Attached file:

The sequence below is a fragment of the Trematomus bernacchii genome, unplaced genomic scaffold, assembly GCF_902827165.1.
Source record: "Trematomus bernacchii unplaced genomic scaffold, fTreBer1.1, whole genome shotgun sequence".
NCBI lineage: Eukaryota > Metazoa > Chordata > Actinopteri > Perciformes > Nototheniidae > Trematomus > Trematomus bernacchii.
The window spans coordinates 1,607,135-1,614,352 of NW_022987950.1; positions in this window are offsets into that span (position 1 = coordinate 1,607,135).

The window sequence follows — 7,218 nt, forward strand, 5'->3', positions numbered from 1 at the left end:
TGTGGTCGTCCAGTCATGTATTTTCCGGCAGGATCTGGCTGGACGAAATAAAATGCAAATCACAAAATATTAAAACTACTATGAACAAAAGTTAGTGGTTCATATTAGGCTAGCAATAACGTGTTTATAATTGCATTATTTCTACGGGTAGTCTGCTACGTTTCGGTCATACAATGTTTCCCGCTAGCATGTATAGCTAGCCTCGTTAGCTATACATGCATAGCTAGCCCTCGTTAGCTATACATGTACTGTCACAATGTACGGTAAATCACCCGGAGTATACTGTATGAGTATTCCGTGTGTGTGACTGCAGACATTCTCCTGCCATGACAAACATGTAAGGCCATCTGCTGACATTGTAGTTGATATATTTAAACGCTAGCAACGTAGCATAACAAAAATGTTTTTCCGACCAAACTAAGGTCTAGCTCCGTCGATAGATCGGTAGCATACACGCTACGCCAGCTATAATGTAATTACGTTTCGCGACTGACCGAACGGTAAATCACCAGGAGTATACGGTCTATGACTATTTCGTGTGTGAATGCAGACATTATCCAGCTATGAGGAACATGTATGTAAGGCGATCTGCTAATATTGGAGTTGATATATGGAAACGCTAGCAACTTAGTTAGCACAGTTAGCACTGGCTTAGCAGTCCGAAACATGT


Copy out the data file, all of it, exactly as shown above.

The sequence below is a fragment of the Trematomus bernacchii genome, unplaced genomic scaffold, assembly GCF_902827165.1.
Source record: "Trematomus bernacchii unplaced genomic scaffold, fTreBer1.1, whole genome shotgun sequence".
NCBI lineage: Eukaryota > Metazoa > Chordata > Actinopteri > Perciformes > Nototheniidae > Trematomus > Trematomus bernacchii.
The window spans coordinates 1,607,135-1,614,352 of NW_022987950.1; positions in this window are offsets into that span (position 1 = coordinate 1,607,135).

The window sequence follows — 7,218 nt, forward strand, 5'->3', positions numbered from 1 at the left end:
TGTGGTCGTCCAGTCATGTATTTTCCGGCAGGATCTGGCTGGACGAAATAAAATGCAAATCACAAAATATTAAAACTACTATGAACAAAAGTTAGTGGTTCATATTAGGCTAGCAATAACGTGTTTATAATTGCATTATTTCTACGGGTAGTCTGCTACGTTTCGGTCATACAATGTTTCCCGCTAGCATGTATAGCTAGCCTCGTTAGCTATACATGCATAGCTAGCCCTCGTTAGCTATACATGTACTGTCACAATGTACGGTAAATCACCCGGAGTATACTGTATGAGTATTCCGTGTGTGTGACTGCAGACATTCTCCTGCCATGACAAACATGTAAGGCCATCTGCTGACATTGTAGTTGATATATTTAAACGCTAGCAACGTAGCATAACAAAAATGTTTTTCCGACCAAACTAAGGTCTAGCTCCGTCGATAGATCGGTAGCATACACGCTACGCCAGCTATAATGTAATTACGTTTCGCGACTGACCGAACGGTAAATCACCAGGAGTATACGGTCTATGACTATTTCGTGTGTGAATGCAGACATTATCCAGCTATGAGGAACATGTATGTAAGGCGATCTGCTAATATTGGAGTTGATATATGGAAACGCTAGCAACTTAGTTAGCACAGTTAGCACTGGCTTAGCAGTCCGAAACATGT